PET 2001 oddity

From: Ethan Dicks <>
Date: Sat Jan 18 00:38:00 2003

--- Adrian Vickers <> wrote:
> I dug the 2001 out of the cupboard the other day...

Can you give more information about *which* 2001 you have? There
are at least two major motherboard revisions for the static-RAM PETs.
They use different ROMs and RAMs.

Also, as I have one, there are also models of 2001 that have _dynamic_
RAMs. My 2001-N has 32K worth of 4116 chips (from the factory) and a
full-sized graphic keyboard. If it were for sale in Europe, it would
most likely been labelled a 3032, for comparison, but here in the States,
it says "2001" on the front.

I bring it up because I _think_ you are talking about the original
chicklet-keyboard SRAM PET, but you didn't come right out and say so.
> Unfortunately, the PET seems to have developed an odd fault: It won't
> take a BASIC program, and some keywords seem to be knackered...
> So.... I figure the BASIC ROM has become slightly corrupted, OR I've got
> a flakey memory chip...
> 1) Can the BASIC ROM be swapped with one from, say, a 3032 or 4016?

Most likely not. If your 2001 has 2114 SRAMs, perhaps. There are
upgrade ROMs (BASIC 2.0, anyway) _for_ the 2001

> In fact, which one IS the BASIC ROM?

BASIC lives in several ROMs, the Kernel lives in several ROMs. BASICs
prior to 4.0 occupied $C000-$DFFF, and the Kernel occupied $E000-$FFFF,
minus the PIAs and VIAs, etc., at $E800. BASIC 4.0 starts at $B000
to add room for diskette commands.

In my PET, $9000, $A000 and $B000 are filled with user-supplied firmware
(better machine-language monitor, BASIC extensions and a tape speeder).
These sorts of things, plus ROMs for word processors and other applications
were somewhat typical amongst serious PET users. Dunno if yours has
anything like that, but if you find ROMs where you expect none to be,
that's probably why.

> 2) If it's a dodgy memory chip, what's the best way of isolating it? I
> have an oscilloscope, but nada skill in this sort of thing.

The typical way of testing RAMs in a C= service center was to rotate
a pair of them from bank to bank and see if the symptoms shift. It
was especially handy for detecting zero page problems.

Not sure how you'd use an oscilloscope to detect transient memory
errors not caused by design problems (like an undershoot problem).
A logic analyzer might help... you could set it up to trigger when
things don't happen when you expect, for example.

> 3) If, as my money is on, it's the BASIC ROM, can it be replaced with an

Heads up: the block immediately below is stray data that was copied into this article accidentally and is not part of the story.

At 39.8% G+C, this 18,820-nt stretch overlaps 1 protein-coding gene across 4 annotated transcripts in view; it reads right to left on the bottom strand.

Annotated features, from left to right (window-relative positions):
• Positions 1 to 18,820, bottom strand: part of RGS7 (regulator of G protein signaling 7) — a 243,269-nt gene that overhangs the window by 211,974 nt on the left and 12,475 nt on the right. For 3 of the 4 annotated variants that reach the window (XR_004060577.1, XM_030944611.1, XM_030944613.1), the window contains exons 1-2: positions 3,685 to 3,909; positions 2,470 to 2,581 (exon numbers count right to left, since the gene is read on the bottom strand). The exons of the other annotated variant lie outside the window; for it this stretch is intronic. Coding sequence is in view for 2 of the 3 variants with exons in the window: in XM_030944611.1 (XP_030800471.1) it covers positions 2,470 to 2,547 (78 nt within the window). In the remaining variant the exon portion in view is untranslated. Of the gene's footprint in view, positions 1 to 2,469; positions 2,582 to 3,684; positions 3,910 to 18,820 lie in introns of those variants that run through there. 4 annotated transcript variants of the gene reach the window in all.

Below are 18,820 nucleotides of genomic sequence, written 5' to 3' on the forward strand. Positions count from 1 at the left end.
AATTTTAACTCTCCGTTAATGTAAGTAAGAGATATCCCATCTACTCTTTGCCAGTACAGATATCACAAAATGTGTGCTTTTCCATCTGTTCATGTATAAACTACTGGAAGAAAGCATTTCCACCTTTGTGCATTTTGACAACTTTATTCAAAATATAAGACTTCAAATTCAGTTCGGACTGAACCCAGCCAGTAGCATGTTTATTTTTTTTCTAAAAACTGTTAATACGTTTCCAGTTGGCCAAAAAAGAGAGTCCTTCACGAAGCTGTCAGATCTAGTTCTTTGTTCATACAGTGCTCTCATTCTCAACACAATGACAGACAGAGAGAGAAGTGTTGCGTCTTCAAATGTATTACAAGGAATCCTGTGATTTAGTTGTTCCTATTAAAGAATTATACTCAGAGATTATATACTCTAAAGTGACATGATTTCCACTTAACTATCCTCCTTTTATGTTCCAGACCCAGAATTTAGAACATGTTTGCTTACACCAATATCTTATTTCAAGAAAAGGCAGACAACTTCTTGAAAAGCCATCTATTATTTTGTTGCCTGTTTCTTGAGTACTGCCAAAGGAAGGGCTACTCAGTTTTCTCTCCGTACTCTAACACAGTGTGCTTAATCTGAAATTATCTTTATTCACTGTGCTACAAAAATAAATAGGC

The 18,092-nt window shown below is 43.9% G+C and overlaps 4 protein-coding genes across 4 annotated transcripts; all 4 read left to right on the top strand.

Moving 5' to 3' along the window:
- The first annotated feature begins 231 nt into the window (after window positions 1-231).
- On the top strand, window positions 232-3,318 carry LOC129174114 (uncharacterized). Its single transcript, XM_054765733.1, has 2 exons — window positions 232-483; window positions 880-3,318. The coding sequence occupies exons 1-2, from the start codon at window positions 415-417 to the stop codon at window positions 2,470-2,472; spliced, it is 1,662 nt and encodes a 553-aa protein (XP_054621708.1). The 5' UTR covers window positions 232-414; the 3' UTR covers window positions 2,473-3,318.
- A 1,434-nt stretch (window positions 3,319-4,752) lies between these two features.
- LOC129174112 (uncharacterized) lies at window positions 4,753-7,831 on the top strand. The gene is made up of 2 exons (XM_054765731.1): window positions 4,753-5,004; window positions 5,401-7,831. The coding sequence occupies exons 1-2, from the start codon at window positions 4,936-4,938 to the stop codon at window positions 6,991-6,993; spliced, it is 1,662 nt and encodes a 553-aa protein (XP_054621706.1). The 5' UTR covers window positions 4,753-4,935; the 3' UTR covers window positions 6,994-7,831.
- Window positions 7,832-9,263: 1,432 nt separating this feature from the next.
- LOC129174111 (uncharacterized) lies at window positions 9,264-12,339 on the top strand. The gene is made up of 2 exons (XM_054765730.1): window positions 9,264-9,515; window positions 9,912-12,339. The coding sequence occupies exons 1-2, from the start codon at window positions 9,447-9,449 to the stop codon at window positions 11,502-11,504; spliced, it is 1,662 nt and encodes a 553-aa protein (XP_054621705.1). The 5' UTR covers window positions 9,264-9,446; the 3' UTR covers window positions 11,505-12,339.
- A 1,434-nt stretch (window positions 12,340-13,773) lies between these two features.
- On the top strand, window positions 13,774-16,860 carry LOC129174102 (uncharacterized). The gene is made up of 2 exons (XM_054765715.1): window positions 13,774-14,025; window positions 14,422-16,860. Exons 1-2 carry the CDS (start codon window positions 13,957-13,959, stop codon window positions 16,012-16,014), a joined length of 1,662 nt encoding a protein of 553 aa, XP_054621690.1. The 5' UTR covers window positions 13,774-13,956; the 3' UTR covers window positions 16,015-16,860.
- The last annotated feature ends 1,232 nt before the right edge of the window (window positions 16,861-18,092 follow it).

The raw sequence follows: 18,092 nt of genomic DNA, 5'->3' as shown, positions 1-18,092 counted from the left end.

> EPROM - if so, there's a whole gamut of additional questions to
> follow....

Yes, with the caveat that you might not find an EPROM with an exact
pinout to match the masked programmed ROMs you'd be removing. In the
case of _my_ 2001-N, it takes 2332 masked programmed ROMs, or 2532
EPROMs, *not* 2732 EPROMs. If your board is older, I do not know
what parts exist that would drop in place. You can make/buy ROM
pin swabbers to use any 2K or 4K EPROM in that socket.

There is also a fellow on the cbm-hackers list who has a board
that plugs into the CPU socket and provides a full boat of RAM
and ROM. Very handy for sweeping away problems with 8K static
PETs. Might even be cheaper than a box full of pin swabbers.

Now... I _have_ seen RAM and ROM chip fail in PETs. What is much
more likely, however, is to have those cheap-ass crappy sockets
oxidize. Reseating and/or removing and reinstalling all the socketed
parts is the first order of business. Check the pins of all the
ICs you remove. Some chips from that vintage have enough silver
in the plating to tarnish to black. Check the classiccmp archives
for the "best" way to remove it. Be sure not to bend any pins
while you are at it (easier than you might think - just fixed
another machine where a corner pin was folded under and looked OK
from 2 angles)

So... if you are attempting to do a minimal repair that also looks
much like the original, you might have to resort to pin swabbers
if it's a flakey ROM chip. If you just want it to work and aren't
hung up on "original" parts, you might want to contemplate a
complete ROM/RAM transplant. ISTR the boards are around $35USD,
but that's only a ballpark estimate.

Good luck,


P.S. - if you don't know about it's a
great site with schematics and firmware.

> Thanks in advance!
> --
> Cheers, Ade.
> Be where it's at, B-Racing!

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Received on Sat Jan 18 2003 - 00:38:00 GMT

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